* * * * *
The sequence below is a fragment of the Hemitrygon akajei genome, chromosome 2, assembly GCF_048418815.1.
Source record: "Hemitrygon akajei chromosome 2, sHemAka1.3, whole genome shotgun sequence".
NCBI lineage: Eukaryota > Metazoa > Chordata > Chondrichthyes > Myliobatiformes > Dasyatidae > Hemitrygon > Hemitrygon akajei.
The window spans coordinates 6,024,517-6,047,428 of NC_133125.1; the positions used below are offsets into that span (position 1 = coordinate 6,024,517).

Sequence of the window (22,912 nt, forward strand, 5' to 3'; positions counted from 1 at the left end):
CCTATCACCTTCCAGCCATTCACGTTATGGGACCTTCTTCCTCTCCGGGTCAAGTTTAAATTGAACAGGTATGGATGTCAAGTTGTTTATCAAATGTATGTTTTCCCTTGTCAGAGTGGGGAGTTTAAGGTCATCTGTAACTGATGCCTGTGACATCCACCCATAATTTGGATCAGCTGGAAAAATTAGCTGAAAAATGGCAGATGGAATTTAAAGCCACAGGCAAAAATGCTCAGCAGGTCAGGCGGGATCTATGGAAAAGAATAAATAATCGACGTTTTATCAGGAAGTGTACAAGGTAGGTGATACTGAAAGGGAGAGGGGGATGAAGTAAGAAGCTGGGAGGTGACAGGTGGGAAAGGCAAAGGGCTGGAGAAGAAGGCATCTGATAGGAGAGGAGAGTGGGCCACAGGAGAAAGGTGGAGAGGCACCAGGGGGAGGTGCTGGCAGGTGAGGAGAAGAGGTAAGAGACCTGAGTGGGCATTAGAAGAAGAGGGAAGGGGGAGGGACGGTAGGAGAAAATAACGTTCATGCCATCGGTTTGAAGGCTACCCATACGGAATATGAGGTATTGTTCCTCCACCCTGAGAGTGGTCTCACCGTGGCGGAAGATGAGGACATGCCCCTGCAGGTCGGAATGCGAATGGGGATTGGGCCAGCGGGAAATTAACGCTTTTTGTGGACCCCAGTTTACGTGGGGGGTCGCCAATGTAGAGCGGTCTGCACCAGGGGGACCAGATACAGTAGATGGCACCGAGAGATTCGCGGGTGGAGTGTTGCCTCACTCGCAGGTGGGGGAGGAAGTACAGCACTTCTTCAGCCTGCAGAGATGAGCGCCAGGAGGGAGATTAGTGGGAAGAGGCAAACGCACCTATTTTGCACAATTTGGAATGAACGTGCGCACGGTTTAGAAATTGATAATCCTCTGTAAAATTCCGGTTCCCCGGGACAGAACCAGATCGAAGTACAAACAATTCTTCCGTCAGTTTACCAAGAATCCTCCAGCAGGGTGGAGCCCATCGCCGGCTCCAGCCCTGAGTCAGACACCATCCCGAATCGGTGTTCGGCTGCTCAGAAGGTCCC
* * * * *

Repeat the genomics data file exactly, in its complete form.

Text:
The sequence below is a fragment of the Hemitrygon akajei genome, chromosome 2, assembly GCF_048418815.1.
Source record: "Hemitrygon akajei chromosome 2, sHemAka1.3, whole genome shotgun sequence".
NCBI lineage: Eukaryota > Metazoa > Chordata > Chondrichthyes > Myliobatiformes > Dasyatidae > Hemitrygon > Hemitrygon akajei.
The window spans coordinates 6,024,517-6,047,428 of NC_133125.1; the positions used below are offsets into that span (position 1 = coordinate 6,024,517).

Sequence of the window (22,912 nt, forward strand, 5' to 3'; positions counted from 1 at the left end):
CCTATCACCTTCCAGCCATTCACGTTATGGGACCTTCTTCCTCTCCGGGTCAAGTTTAAATTGAACAGGTATGGATGTCAAGTTGTTTATCAAATGTATGTTTTCCCTTGTCAGAGTGGGGAGTTTAAGGTCATCTGTAACTGATGCCTGTGACATCCACCCATAATTTGGATCAGCTGGAAAAATTAGCTGAAAAATGGCAGATGGAATTTAAAGCCACAGGCAAAAATGCTCAGCAGGTCAGGCGGGATCTATGGAAAAGAATAAATAATCGACGTTTTATCAGGAAGTGTACAAGGTAGGTGATACTGAAAGGGAGAGGGGGATGAAGTAAGAAGCTGGGAGGTGACAGGTGGGAAAGGCAAAGGGCTGGAGAAGAAGGCATCTGATAGGAGAGGAGAGTGGGCCACAGGAGAAAGGTGGAGAGGCACCAGGGGGAGGTGCTGGCAGGTGAGGAGAAGAGGTAAGAGACCTGAGTGGGCATTAGAAGAAGAGGGAAGGGGGAGGGACGGTAGGAGAAAATAACGTTCATGCCATCGGTTTGAAGGCTACCCATACGGAATATGAGGTATTGTTCCTCCACCCTGAGAGTGGTCTCACCGTGGCGGAAGATGAGGACATGCCCCTGCAGGTCGGAATGCGAATGGGGATTGGGCCAGCGGGAAATTAACGCTTTTTGTGGACCCCAGTTTACGTGGGGGGTCGCCAATGTAGAGCGGTCTGCACCAGGGGGACCAGATACAGTAGATGGCACCGAGAGATTCGCGGGTGGAGTGTTGCCTCACTCGCAGGTGGGGGAGGAAGTACAGCACTTCTTCAGCCTGCAGAGATGAGCGCCAGGAGGGAGATTAGTGGGAAGAGGCAAACGCACCTATTTTGCACAATTTGGAATGAACGTGCGCACGGTTTAGAAATTGATAATCCTCTGTAAAATTCCGGTTCCCCGGGACAGAACCAGATCGAAGTACAAACAATTCTTCCGTCAGTTTACCAAGAATCCTCCAGCAGGGTGGAGCCCATCGCCGGCTCCAGCCCTGAGTCAGACACCATCCCGAATCGGTGTTCGGCTGCTCAGAAGGTCCC